A Statement Concerning Racism in our Nation
It is clear from Scripture that the whole universe has its origin with God, and everything that God has made is good (Gen.1:1-2:4). Beyond the opening chapter in Genesis, we read over and over again that we should love our neighbor as ourselves (Lev 19:9-18, Matt 22:33-40, Mark 12:28-31, Luke 10:25-28, Gal. 5:14, Jas. 2:8). When pressed by religious people about who our neighbors may be, Jesus tells us that our neighbors are everyone, even those who may be completely different from us (Luke 10:25-37). Early in the Jesus movement, well before it was called Christianity, one of the defining issues that Christ’s followers faced was how to incorporate and include others, specifically Gentiles. It was not a question of how to exclude them, but how to include them (Matt 15:21-28, Mark 7:24-30, Acts 10:1-48, Acts 15:1-35, Gal. 3:26-29, Rom. 4-5, 1 Cor. 9:19-23, Eph. 2:1-22).
While the history of Christianity has terrible moments that have included genocide and human devastation, it is clear that at our origins, we were an inclusive movement that attempted to care for the most vulnerable in society (Matt 25:31-46, Gal. 2:10, Jas. 1:27, 2:1-13, 5:1-6). With these scriptural and historical roots, it is with the strongest and clearest voice that we utterly condemn racism, white supremacy and bigotry. We condemn in the absolute strongest terms the racism and the violent, racist acts that were on display in Charlottesville, Virginia. Three people died as a result of this hatred and bigotry, and one of them was a woman who was standing against evil.
We condemn any form of white supremacy because it is a sin against God and humanity. The hate that this ideology supports builds walls that separate human beings in categories of good and bad. This cannot be so!
God has created all of us in God’s own image (Gen. 1:26-27)
. Whether it is the KKK, Alt-Right, Neo-Nazis, or white nationalists, all are groups espousing ideologies that are antichrist in the original sense of the term. These ideologies are absolutely opposed to the life, teachings and love ethic of Jesus Christ, who was himself a Jew born in Bethlehem and raised in Galilee (Matt. 1-2, Luke 1-2, John 13:31-35)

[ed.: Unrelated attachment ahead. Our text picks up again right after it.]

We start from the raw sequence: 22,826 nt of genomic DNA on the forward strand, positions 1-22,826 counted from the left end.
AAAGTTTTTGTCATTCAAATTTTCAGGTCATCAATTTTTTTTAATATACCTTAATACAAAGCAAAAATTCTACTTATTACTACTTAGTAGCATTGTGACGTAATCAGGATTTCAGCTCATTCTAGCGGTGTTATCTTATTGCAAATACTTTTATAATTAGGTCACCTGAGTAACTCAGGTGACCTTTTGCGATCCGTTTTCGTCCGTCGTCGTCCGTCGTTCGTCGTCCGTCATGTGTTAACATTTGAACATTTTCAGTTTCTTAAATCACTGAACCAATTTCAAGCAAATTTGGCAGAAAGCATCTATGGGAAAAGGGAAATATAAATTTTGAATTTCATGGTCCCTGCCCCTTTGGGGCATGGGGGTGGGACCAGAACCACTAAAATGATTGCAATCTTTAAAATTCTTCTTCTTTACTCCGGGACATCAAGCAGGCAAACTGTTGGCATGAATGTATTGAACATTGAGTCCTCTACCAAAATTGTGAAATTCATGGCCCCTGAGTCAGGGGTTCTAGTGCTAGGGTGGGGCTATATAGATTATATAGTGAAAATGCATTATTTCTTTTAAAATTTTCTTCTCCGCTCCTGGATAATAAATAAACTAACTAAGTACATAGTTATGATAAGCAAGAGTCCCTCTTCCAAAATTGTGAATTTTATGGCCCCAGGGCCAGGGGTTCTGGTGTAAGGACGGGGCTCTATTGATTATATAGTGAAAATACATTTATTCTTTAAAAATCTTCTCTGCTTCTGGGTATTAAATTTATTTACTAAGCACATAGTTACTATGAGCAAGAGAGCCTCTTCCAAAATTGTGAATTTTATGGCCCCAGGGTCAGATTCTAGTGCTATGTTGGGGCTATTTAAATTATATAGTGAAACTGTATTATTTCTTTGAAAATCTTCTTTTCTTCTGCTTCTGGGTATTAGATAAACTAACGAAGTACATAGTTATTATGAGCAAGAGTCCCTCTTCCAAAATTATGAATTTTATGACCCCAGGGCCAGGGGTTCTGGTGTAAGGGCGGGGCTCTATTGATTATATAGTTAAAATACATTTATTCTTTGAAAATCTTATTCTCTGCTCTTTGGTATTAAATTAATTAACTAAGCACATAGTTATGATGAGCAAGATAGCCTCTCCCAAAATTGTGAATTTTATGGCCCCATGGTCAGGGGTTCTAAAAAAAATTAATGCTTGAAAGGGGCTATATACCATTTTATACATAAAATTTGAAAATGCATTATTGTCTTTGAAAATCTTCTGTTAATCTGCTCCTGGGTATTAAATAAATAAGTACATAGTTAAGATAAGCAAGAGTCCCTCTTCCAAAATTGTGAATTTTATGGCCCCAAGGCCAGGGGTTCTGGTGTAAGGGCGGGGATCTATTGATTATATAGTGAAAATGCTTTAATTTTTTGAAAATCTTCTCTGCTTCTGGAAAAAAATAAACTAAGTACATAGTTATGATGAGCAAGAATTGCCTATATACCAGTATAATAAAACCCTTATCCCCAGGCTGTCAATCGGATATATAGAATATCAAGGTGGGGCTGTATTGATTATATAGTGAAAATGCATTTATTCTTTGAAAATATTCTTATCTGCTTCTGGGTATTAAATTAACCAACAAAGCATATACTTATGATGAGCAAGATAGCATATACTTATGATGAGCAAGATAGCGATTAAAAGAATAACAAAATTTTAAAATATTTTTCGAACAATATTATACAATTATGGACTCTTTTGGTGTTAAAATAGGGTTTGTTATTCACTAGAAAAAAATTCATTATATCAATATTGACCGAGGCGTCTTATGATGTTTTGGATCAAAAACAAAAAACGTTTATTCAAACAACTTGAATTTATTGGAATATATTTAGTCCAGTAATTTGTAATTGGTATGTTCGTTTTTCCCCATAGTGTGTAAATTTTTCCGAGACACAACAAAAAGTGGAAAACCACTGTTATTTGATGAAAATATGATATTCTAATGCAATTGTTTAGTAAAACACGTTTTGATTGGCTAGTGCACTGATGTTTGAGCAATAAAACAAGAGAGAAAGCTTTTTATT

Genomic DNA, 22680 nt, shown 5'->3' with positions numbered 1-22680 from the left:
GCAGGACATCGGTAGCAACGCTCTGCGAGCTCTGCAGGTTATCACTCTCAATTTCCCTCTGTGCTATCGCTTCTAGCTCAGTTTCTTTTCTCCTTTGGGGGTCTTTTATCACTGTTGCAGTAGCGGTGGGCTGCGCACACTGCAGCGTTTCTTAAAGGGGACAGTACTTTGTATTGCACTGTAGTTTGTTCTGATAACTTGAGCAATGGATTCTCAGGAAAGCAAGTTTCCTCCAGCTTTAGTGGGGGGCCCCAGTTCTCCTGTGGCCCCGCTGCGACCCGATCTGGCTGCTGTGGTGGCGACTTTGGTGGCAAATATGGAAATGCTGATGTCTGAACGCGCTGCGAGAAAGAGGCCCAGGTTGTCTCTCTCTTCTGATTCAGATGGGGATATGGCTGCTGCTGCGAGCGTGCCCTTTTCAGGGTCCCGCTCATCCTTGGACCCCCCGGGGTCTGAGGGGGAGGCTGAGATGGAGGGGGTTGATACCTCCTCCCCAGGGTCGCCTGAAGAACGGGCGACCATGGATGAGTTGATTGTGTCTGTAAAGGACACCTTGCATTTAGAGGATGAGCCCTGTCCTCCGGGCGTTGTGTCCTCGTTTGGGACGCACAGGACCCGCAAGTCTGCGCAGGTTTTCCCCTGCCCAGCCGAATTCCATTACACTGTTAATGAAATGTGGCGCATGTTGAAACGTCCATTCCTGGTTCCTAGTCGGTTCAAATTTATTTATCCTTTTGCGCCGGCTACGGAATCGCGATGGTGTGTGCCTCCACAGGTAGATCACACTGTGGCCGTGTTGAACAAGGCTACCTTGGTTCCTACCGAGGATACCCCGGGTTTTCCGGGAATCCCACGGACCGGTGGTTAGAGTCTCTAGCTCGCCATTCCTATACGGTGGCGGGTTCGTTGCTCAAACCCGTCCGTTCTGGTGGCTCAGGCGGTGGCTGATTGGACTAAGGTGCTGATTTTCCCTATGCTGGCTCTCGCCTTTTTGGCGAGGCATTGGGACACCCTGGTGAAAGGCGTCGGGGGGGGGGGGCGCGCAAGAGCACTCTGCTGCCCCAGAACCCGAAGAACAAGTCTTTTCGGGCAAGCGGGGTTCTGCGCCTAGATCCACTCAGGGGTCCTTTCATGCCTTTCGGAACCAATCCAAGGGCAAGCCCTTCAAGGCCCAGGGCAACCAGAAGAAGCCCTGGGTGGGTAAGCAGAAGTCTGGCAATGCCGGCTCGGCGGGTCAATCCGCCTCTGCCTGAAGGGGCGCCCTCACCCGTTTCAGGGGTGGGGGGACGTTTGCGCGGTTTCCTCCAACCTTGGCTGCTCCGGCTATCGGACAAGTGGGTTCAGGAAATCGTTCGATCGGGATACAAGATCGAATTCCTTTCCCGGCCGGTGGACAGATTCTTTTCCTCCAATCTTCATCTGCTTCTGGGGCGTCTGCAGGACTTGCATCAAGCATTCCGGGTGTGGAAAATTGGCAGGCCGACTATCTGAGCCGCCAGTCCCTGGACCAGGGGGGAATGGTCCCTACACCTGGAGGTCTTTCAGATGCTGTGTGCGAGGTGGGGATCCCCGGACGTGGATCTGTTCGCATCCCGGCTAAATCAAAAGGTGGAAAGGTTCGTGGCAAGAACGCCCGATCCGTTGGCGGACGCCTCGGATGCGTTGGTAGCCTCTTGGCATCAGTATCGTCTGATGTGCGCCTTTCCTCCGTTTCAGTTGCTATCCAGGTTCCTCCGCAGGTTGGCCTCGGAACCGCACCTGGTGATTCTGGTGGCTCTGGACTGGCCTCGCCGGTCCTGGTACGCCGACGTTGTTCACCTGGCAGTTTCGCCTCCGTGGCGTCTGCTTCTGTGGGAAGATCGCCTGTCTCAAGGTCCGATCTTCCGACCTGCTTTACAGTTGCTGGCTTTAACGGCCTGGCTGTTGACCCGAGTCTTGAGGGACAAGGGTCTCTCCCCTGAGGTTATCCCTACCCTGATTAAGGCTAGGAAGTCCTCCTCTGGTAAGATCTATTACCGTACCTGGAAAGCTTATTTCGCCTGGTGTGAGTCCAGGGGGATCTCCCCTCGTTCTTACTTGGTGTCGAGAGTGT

This moment requires more from us as churches and as a nation. As Dr. King reminds us, the greatest tragedy is not the “strident clamor of the bad people, but the appalling silence of the good people.” Silence is not an option. Silence is not Christian. Silence is an affront to the Gospel. We will not be silent.
We commit to preaching, teaching and living the truth that the Gospel of Jesus Christ is incompatible with racism, hate and bigotry. Christ’s love compels us to proclaim this truth boldly in communities beyond our own churches and social circles (2 Cor. 5:14-15). We believe that there will be little to no progress on difficult issues of race without establishing authentic relationships with those who hold perspectives different from our own.
For more than 25 years, we as the Cooperative Baptist Fellowship have sought to live out these commitments. In 1992, at our first General Assembly after launching CBF and its genuinely Baptist witness apart from the Southern Baptist Convention, we adopted “A Statement of Confession and Repentance,” offering a long overdue confession and apology to African Americans for “our historic complicity in condoning and perpetuating the sin of slavery.” “We reject forthrightly the racism which has persisted throughout our history as Southern Baptists, even to this present day,” the statement said. “Furthermore, we pledge our prayers and active efforts to work for the eradication of every vestige of racism in our nation and in our churches.”
We have pursued racial justice and community transformation through numerous active efforts, from CBF’s rural poverty initiative in the poorest counties in the United States called Together for Hope; to helping rebuild neglected minority communities in the aftermath of hurricanes, tornadoes and floods; to helping form and provide leadership to the New Baptist Covenant — a theologically, geographically and racially diverse movement of Baptist organizations working together toward unity and justice; to combating predatory lenders targeting people of color; and to a new partnership with African-American Baptist conventions called the Angela Project
, which seeks concrete action toward racial justice and reconciliation through the promotion of African-American prosperity and a focus on public policy and education, poverty and the legacy of slavery.
Because of our active efforts to make good on CBF’s 1992 pledge to eradicate racism in our churches, communities and nation, we commit anew to seeking out authentic relationships across racial lines. We commit to continued ministry with people of color as together we seek to fulfill the Great Commission and be faithful to the Great Commandment of Jesus Christ (Mark 12:30-31, Matt. 22:37-39, Luke 10:27). We also commit to confronting with love and humility any form of racism we encounter — individual and systemic. Strengthened by prayer and motivated by the love of Christ, who is our source of hope (Rom. 5:1-2), we seek to shine a light of love in the midst of darkness (Eph. 5:8-11).